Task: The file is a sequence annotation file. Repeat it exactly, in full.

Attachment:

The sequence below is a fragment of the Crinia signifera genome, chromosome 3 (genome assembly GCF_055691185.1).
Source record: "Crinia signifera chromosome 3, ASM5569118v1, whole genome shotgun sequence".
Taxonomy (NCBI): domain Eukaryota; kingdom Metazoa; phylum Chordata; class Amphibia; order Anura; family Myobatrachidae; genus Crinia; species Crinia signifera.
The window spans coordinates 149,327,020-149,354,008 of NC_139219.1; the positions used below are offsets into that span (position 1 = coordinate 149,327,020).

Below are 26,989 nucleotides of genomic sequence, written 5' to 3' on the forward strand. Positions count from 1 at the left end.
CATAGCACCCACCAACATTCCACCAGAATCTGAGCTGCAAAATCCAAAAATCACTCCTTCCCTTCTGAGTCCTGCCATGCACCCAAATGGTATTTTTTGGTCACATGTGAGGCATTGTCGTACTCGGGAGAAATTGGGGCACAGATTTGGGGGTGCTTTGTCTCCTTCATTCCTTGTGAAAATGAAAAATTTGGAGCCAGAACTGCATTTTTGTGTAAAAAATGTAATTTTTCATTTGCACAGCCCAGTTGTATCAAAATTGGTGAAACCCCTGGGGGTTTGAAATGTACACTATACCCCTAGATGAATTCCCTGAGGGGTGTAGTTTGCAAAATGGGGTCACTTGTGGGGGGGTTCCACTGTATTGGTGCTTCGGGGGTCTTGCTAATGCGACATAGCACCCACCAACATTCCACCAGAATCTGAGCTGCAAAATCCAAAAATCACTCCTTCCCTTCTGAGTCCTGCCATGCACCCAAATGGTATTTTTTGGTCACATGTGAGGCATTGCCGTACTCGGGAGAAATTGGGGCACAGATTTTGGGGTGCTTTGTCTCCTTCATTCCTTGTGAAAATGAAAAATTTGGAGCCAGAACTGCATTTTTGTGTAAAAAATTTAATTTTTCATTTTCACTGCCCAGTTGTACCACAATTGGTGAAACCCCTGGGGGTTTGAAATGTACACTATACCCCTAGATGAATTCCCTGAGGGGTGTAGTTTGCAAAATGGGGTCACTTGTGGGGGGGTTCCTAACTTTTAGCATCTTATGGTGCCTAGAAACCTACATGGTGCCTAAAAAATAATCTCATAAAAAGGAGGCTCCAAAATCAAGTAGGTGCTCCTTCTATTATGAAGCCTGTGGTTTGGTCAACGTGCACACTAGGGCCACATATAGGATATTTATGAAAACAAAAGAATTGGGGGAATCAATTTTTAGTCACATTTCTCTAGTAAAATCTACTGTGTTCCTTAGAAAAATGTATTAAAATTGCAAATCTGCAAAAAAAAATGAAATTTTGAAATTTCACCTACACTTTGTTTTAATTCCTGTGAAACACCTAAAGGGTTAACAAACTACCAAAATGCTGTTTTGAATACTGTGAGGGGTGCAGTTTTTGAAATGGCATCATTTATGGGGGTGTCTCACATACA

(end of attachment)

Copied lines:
The sequence below is a fragment of the Crinia signifera genome, chromosome 3 (genome assembly GCF_055691185.1).
Source record: "Crinia signifera chromosome 3, ASM5569118v1, whole genome shotgun sequence".
Taxonomy (NCBI): domain Eukaryota; kingdom Metazoa; phylum Chordata; class Amphibia; order Anura; family Myobatrachidae; genus Crinia; species Crinia signifera.
The window spans coordinates 149,327,020-149,354,008 of NC_139219.1; the positions used below are offsets into that span (position 1 = coordinate 149,327,020).

Below are 26,989 nucleotides of genomic sequence, written 5' to 3' on the forward strand. Positions count from 1 at the left end.
CATAGCACCCACCAACATTCCACCAGAATCTGAGCTGCAAAATCCAAAAATCACTCCTTCCCTTCTGAGTCCTGCCATGCACCCAAATGGTATTTTTTGGTCACATGTGAGGCATTGTCGTACTCGGGAGAAATTGGGGCACAGATTTGGGGGTGCTTTGTCTCCTTCATTCCTTGTGAAAATGAAAAATTTGGAGCCAGAACTGCATTTTTGTGTAAAAAATGTAATTTTTCATTTGCACAGCCCAGTTGTATCAAAATTGGTGAAACCCCTGGGGGTTTGAAATGTACACTATACCCCTAGATGAATTCCCTGAGGGGTGTAGTTTGCAAAATGGGGTCACTTGTGGGGGGGTTCCACTGTATTGGTGCTTCGGGGGTCTTGCTAATGCGACATAGCACCCACCAACATTCCACCAGAATCTGAGCTGCAAAATCCAAAAATCACTCCTTCCCTTCTGAGTCCTGCCATGCACCCAAATGGTATTTTTTGGTCACATGTGAGGCATTGCCGTACTCGGGAGAAATTGGGGCACAGATTTTGGGGTGCTTTGTCTCCTTCATTCCTTGTGAAAATGAAAAATTTGGAGCCAGAACTGCATTTTTGTGTAAAAAATTTAATTTTTCATTTTCACTGCCCAGTTGTACCACAATTGGTGAAACCCCTGGGGGTTTGAAATGTACACTATACCCCTAGATGAATTCCCTGAGGGGTGTAGTTTGCAAAATGGGGTCACTTGTGGGGGGGTTCCTAACTTTTAGCATCTTATGGTGCCTAGAAACCTACATGGTGCCTAAAAAATAATCTCATAAAAAGGAGGCTCCAAAATCAAGTAGGTGCTCCTTCTATTATGAAGCCTGTGGTTTGGTCAACGTGCACACTAGGGCCACATATAGGATATTTATGAAAACAAAAGAATTGGGGGAATCAATTTTTAGTCACATTTCTCTAGTAAAATCTACTGTGTTCCTTAGAAAAATGTATTAAAATTGCAAATCTGCAAAAAAAAATGAAATTTTGAAATTTCACCTACACTTTGTTTTAATTCCTGTGAAACACCTAAAGGGTTAACAAACTACCAAAATGCTGTTTTGAATACTGTGAGGGGTGCAGTTTTTGAAATGGCATCATTTATGGGGGTGTCTCACATACA